I introduced digital controls into the military generator sets, developing the performance requirements and guidelines describing operation of the digital control system. In addition to meeting the performance characteristics, I recognized a standardization opportunity by requiring all four of the configurations affected to use the same control system, thus reducing the logistics burden. I also recognized the opportunity to incorporate various diagnostics principles and incorporated them into the design. The final design, which was type-classified standard and materiel-released, incorporated plug-and-play line replaceable units, display warnings for protective devices and diagnostic LEDs to reduce maintenance and logistics costs. This reduced of control box components by half.

I was the lead AMC engineer for AMMPS program as a replacement for TQGs, and led the development and co-wrote the purchase description used to procure the AMMPS generator sets, including the requirement that all configurations had to use the same control system to reduce logistics support.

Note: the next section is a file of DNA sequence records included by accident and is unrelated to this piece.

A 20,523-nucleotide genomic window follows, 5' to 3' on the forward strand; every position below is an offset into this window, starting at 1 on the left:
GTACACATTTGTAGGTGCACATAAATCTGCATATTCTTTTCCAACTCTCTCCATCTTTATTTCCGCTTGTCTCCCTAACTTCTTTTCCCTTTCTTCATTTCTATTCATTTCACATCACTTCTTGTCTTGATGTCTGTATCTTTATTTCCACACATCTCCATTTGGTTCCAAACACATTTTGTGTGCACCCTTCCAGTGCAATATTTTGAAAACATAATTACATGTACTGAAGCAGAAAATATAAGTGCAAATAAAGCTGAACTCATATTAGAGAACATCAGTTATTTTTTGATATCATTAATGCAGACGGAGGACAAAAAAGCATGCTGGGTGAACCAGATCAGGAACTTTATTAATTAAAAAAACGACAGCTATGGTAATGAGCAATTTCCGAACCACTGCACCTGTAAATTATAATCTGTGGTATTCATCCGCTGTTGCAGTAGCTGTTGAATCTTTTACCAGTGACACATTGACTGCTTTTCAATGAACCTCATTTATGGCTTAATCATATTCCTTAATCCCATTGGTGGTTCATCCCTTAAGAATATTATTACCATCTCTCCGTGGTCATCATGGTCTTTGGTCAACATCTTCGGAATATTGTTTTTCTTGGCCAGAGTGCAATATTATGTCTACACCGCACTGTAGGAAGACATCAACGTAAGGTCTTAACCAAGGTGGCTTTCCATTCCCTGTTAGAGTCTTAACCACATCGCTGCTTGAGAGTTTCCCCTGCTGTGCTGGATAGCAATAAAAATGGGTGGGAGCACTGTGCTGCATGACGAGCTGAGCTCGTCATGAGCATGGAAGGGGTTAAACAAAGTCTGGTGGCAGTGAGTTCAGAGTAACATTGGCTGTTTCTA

I am currently providing the technical support for the LAMPS and STEP programs that are in development.

What is your greatest satisfaction in being part of the Army Acquisition Corps?

My greatest satisfaction in being part of the AAC is the ability to develop, field and provide engineering support for Army materiel, and in my case DOD materiel, to fill a capability gap with respect to power generation and distribution on the battlefield. As the lead project engineer for the 5-60 kW TQG program since 1992, I have seen my work go from a piece of paper to fielded hardware that has provided the electricity needed on the battlefields of Afghanistan, Iraq and future battlefields. As an Army Acquisition Corps member, I find satisfaction knowing that I am able to provide the warfighter with the necessary materiel to win wars.

In celebration of the silver anniversary of the Army Acquisition Corps (AAC), Access is publishing “25 for 25” — twenty-five profiles of members of the AAC across the Army Acquisition Workforce. These profiles provide unique insight into the variety and importance of the work done by the AAC every day.